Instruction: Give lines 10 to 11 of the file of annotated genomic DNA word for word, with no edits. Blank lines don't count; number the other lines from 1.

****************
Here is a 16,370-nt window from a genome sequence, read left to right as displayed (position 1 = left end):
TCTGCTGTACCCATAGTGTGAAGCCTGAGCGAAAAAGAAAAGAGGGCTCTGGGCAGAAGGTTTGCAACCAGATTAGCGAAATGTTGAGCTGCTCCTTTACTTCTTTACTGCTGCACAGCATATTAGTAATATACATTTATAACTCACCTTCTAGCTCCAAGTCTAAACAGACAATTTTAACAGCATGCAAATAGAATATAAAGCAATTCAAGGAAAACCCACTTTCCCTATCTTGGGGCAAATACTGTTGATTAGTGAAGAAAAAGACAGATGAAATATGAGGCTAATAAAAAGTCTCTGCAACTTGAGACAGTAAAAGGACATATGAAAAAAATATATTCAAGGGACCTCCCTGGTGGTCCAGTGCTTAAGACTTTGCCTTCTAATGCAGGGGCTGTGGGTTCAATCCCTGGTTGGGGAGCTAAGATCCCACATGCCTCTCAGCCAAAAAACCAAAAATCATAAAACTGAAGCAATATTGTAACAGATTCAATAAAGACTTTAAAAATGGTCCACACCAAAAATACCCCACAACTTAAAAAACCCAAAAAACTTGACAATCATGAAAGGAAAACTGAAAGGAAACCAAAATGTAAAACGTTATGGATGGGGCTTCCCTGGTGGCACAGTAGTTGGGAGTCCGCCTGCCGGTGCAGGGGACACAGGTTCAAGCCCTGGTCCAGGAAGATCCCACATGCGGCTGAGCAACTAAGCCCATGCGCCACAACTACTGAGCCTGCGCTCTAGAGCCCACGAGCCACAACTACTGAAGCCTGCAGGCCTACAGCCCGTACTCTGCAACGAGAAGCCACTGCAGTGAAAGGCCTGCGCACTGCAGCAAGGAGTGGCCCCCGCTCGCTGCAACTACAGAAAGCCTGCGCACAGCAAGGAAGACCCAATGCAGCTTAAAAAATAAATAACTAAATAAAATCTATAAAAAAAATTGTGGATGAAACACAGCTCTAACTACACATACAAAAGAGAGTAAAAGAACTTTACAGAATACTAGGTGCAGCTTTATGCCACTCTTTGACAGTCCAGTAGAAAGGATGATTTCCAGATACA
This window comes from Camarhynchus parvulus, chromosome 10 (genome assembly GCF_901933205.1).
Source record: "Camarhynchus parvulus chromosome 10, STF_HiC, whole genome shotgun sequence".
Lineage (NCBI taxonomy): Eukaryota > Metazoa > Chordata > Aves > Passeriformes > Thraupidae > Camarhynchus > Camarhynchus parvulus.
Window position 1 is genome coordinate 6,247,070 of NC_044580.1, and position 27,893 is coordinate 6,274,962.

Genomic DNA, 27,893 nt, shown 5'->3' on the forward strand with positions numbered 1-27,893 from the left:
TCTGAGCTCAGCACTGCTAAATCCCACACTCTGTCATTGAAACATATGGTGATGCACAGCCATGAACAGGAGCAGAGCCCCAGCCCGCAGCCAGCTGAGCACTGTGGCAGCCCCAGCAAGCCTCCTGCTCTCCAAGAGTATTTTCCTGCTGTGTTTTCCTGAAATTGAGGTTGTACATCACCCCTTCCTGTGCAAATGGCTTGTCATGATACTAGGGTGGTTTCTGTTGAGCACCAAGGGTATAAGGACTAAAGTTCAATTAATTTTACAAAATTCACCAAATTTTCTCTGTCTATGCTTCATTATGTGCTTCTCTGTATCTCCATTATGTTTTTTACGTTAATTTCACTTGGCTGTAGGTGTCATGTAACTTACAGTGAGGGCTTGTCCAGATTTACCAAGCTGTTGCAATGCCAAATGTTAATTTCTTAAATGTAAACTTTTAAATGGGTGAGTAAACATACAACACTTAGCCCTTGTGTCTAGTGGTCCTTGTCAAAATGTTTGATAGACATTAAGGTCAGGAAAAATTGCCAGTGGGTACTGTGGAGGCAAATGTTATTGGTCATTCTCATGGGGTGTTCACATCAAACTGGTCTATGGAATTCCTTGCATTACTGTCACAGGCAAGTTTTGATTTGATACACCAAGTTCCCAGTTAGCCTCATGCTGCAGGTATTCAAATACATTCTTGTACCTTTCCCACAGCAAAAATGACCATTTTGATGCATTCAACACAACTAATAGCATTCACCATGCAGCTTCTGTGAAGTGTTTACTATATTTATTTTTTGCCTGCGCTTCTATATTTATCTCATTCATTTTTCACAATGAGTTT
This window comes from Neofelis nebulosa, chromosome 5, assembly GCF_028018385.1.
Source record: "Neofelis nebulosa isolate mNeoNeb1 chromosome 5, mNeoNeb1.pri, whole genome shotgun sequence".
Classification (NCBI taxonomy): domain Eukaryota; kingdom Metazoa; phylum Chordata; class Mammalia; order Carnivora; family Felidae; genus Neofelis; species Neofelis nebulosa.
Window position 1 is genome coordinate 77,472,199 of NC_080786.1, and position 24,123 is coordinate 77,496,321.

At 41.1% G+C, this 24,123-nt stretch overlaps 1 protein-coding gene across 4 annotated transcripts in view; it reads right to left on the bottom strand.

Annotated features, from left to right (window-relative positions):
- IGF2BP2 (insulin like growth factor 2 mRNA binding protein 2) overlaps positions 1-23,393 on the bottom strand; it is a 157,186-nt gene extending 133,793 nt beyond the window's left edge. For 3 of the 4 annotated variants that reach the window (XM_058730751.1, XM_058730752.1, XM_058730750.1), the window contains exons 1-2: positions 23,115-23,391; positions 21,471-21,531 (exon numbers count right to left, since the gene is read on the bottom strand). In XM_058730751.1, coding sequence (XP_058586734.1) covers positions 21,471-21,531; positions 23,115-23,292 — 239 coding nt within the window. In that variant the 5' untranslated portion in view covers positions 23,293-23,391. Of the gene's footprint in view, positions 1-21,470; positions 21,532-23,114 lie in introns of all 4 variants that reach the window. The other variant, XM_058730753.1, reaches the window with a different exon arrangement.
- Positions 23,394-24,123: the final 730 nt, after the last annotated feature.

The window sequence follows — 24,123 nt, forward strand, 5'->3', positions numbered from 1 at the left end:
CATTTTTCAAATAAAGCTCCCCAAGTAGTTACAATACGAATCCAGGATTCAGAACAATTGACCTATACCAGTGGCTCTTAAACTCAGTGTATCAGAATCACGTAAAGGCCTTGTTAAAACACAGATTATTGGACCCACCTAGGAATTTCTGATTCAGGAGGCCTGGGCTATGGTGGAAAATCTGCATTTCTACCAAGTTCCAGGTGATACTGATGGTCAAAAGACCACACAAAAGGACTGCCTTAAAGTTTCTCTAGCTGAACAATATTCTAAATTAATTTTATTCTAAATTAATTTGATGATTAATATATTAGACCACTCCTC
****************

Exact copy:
Source record: "Neofelis nebulosa isolate mNeoNeb1 chromosome 5, mNeoNeb1.pri, whole genome shotgun sequence".
Classification (NCBI taxonomy): domain Eukaryota; kingdom Metazoa; phylum Chordata; class Mammalia; order Carnivora; family Felidae; genus Neofelis; species Neofelis nebulosa.